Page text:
And once we reckon with the simple fact that rural England is brimming with excellent, vibrant and diverse LGBTQ+ people, we can ensure the countryside becomes comfortable and joyful for queer people all year round.

The common understanding of Pride festivals often conjures up images of an urban or consumerist party. For Midsomer Pride performer and drag artist Cheddar Gorgeous, Pride is about ‘allowing people to affirm their commitment to being allies’ and ‘demystifying queerness, making people a little less scared of people who are different to them’.

'...we can ensure the countryside becomes comfortable and joyful for queer people all year round.'

We’re here, we’re queer

There’s a powerful assumption that closeted folk in the country move to the city, come out of the closet and never look back. This common narrative makes the idea of rural pride feel somehow ‘unimaginable’.

It’s also a presumption that falls apart the moment that LGBTQ+ people in the countryside find an opportunity to be visible and make demands – to say we’re ‘here’ and we’re ‘queer’. A fledgling Pride in rural communities can act as a huge step forward, a progressive act, which could empower people to step into their sexuality or gender identity or encourage local people to step up as allies to their LGBTQ+ neighbours.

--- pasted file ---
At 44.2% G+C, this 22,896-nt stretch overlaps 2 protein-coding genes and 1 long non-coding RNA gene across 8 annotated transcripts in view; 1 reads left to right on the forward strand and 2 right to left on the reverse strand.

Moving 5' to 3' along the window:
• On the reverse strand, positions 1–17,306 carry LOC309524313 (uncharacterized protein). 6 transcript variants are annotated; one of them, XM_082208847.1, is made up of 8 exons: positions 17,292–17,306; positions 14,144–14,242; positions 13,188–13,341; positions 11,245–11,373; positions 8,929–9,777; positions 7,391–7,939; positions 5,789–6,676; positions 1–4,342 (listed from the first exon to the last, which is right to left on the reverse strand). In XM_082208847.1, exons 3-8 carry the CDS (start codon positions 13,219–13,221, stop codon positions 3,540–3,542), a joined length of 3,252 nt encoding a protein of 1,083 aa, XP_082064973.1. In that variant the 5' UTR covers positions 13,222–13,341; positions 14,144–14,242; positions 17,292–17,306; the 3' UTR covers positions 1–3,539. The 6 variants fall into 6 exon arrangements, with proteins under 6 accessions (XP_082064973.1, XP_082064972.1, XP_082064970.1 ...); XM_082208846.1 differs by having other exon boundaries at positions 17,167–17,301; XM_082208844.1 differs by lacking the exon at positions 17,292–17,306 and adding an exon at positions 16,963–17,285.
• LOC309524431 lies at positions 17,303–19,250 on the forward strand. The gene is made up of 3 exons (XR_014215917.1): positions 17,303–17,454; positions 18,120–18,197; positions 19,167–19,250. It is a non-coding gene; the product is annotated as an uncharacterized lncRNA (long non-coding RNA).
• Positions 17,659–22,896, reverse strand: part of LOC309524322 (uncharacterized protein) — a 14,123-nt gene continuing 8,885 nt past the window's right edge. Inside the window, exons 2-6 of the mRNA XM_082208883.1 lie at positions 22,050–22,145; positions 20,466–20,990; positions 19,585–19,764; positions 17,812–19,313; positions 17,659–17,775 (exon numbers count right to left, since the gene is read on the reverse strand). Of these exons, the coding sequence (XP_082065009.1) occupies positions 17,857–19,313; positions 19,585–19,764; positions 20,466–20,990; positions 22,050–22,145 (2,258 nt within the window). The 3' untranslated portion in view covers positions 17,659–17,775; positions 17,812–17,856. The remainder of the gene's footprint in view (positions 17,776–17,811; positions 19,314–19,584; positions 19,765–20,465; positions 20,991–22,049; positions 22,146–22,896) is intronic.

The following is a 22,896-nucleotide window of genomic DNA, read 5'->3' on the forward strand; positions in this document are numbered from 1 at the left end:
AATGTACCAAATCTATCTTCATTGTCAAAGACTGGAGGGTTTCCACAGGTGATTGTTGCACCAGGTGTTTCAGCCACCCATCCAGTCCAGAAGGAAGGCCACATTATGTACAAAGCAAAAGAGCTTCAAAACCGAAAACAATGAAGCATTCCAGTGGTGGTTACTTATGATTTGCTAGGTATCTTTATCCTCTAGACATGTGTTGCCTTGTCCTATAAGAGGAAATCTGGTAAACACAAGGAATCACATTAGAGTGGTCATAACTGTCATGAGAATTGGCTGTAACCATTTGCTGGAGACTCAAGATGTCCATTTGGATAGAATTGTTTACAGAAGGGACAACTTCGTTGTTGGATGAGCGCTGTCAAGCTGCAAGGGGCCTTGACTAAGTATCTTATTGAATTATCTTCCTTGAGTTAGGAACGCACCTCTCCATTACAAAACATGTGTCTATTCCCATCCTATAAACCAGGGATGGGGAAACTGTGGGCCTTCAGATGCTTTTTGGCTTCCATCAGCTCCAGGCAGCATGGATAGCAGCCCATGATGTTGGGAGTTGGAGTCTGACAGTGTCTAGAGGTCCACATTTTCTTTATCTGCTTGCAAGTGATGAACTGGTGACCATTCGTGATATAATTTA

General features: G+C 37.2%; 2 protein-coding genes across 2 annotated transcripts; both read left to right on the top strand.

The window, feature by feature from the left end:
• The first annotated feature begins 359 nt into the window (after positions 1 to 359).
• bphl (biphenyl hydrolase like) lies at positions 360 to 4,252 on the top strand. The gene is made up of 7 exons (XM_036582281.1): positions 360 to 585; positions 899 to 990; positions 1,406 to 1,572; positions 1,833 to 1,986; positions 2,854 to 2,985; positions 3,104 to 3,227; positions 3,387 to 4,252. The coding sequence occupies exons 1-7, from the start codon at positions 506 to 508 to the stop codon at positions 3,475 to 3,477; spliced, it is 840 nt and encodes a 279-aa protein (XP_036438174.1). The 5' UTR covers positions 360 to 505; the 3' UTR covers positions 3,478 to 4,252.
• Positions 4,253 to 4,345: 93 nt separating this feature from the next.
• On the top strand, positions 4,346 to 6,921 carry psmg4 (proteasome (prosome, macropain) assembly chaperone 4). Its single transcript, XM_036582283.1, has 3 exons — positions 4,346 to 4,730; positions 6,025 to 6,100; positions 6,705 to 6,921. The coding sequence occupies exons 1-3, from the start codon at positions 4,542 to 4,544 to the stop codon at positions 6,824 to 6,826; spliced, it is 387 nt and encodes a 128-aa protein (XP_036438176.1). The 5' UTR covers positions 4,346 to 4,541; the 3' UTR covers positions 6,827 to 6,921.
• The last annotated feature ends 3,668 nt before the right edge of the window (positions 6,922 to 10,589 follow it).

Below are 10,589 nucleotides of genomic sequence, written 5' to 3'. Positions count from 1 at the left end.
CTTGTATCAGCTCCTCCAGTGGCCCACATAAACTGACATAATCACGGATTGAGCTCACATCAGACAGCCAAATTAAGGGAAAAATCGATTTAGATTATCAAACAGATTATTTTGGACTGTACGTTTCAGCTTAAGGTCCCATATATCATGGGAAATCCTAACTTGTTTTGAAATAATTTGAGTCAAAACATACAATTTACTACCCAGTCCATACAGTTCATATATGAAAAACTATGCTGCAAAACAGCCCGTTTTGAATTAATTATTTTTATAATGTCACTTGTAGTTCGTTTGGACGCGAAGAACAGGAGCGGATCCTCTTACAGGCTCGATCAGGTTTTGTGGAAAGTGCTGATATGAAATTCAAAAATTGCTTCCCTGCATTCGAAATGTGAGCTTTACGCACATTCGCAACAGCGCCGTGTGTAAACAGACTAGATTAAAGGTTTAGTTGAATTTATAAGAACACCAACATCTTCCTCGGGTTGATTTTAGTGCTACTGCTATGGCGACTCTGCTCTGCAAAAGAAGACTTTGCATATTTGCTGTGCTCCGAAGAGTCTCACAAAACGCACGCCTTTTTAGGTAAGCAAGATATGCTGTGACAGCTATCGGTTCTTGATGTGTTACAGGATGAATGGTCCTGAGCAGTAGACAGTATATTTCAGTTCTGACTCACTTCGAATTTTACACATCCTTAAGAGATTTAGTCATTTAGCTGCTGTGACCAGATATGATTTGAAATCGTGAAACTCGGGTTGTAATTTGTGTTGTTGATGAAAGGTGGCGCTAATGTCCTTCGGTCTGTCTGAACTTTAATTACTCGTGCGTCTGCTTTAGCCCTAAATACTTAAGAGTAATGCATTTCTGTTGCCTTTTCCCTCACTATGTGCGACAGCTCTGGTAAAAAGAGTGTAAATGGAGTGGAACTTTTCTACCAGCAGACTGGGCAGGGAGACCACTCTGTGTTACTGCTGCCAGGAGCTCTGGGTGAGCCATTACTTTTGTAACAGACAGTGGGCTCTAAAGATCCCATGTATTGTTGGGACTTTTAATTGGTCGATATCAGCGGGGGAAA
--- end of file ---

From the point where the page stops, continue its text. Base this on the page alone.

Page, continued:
Two drag queens and two men stand at a table tasting cake
The then-Midsomer Norton mayor, Paul Myers, checks out the cakes on show at the Pride Bake Off | Duncan Everson

These events don’t happen in isolation. Midsomer Norton Pride’s inaugural weekend fell just weeks after the tragic mass shooting at Pulse nightclub in Orlando, Florida, which left 49 people dead and 53 injured.

The packed bar at Norton’s Pride, Wunderbar, fell silent to remember those fallen – a reminder that this story of hope and happiness in rural Somerset finds itself inextricably linked with one of tragedy and hate elsewhere.

In these moments of powerful reflection and exuberant celebration, the town ‘felt alive’, said Alex Davies, manager of the Midsomer Norton Community Trust. ‘People were excited for something new and progressive, that was forward-looking, for the people’.